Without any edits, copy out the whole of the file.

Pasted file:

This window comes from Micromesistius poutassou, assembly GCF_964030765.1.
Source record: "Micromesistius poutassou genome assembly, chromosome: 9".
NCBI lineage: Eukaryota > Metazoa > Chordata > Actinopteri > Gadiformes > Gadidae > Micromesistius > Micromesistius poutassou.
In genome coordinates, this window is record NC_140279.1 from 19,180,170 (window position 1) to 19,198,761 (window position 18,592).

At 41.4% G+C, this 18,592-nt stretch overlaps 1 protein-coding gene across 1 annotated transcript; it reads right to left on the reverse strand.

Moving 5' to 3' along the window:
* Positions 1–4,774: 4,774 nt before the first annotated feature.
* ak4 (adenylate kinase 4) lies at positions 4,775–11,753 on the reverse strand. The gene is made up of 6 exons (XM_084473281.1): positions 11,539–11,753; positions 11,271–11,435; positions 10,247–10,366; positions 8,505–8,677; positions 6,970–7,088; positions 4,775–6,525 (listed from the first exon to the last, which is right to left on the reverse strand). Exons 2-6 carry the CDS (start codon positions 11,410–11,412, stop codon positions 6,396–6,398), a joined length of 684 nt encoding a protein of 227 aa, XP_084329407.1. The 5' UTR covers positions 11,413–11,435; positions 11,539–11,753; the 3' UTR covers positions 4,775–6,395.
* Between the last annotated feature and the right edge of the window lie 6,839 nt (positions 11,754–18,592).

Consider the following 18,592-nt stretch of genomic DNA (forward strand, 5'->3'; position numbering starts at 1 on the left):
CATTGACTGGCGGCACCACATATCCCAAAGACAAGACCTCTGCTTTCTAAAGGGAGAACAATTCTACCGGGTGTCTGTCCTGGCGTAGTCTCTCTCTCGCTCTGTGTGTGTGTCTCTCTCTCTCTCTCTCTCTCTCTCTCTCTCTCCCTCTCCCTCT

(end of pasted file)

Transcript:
This window comes from Micromesistius poutassou, assembly GCF_964030765.1.
Source record: "Micromesistius poutassou genome assembly, chromosome: 9".
NCBI lineage: Eukaryota > Metazoa > Chordata > Actinopteri > Gadiformes > Gadidae > Micromesistius > Micromesistius poutassou.
In genome coordinates, this window is record NC_140279.1 from 19,180,170 (window position 1) to 19,198,761 (window position 18,592).

At 41.4% G+C, this 18,592-nt stretch overlaps 1 protein-coding gene across 1 annotated transcript; it reads right to left on the reverse strand.

Moving 5' to 3' along the window:
* Positions 1–4,774: 4,774 nt before the first annotated feature.
* ak4 (adenylate kinase 4) lies at positions 4,775–11,753 on the reverse strand. The gene is made up of 6 exons (XM_084473281.1): positions 11,539–11,753; positions 11,271–11,435; positions 10,247–10,366; positions 8,505–8,677; positions 6,970–7,088; positions 4,775–6,525 (listed from the first exon to the last, which is right to left on the reverse strand). Exons 2-6 carry the CDS (start codon positions 11,410–11,412, stop codon positions 6,396–6,398), a joined length of 684 nt encoding a protein of 227 aa, XP_084329407.1. The 5' UTR covers positions 11,413–11,435; positions 11,539–11,753; the 3' UTR covers positions 4,775–6,395.
* Between the last annotated feature and the right edge of the window lie 6,839 nt (positions 11,754–18,592).

Consider the following 18,592-nt stretch of genomic DNA (forward strand, 5'->3'; position numbering starts at 1 on the left):
CATTGACTGGCGGCACCACATATCCCAAAGACAAGACCTCTGCTTTCTAAAGGGAGAACAATTCTACCGGGTGTCTGTCCTGGCGTAGTCTCTCTCTCGCTCTGTGTGTGTGTCTCTCTCTCTCTCTCTCTCTCTCTCTCTCTCTCCCTCTCCCTCT